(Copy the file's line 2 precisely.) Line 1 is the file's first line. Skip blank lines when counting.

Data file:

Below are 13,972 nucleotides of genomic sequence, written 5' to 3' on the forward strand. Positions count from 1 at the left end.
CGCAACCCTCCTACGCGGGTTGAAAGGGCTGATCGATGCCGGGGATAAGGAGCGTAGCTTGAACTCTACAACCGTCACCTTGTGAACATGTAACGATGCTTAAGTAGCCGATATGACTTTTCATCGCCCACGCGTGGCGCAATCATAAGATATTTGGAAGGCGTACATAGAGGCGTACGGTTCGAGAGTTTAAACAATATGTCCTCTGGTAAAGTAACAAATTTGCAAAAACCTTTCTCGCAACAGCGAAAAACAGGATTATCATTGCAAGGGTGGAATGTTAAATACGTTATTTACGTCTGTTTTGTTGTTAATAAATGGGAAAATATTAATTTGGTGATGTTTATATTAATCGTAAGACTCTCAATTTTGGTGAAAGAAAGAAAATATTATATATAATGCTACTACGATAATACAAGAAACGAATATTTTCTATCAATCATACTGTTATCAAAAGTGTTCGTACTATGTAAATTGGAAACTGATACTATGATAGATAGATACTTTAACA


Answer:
CGCAACCCTCCTACGCGGGTTGAAAGGGCTGATCGATGCCGGGGATAAGGAGCGTAGCTTGAACTCTACAACCGTCACCTTGTGAACATGTAACGATGCTTAAGTAGCCGATATGACTTTTCATCGCCCACGCGTGGCGCAATCATAAGATATTTGGAAGGCGTACATAGAGGCGTACGGTTCGAGAGTTTAAACAATATGTCCTCTGGTAAAGTAACAAATTTGCAAAAACCTTTCTCGCAACAGCGAAAAACAGGATTATCATTGCAAGGGTGGAATGTTAAATACGTTATTTACGTCTGTTTTGTTGTTAATAAATGGGAAAATATTAATTTGGTGATGTTTATATTAATCGTAAGACTCTCAATTTTGGTGAAAGAAAGAAAATATTATATATAATGCTACTACGATAATACAAGAAACGAATATTTTCTATCAATCATACTGTTATCAAAAGTGTTCGTACTATGTAAATTGGAAACTGATACTATGATAGATAGATACTTTAACA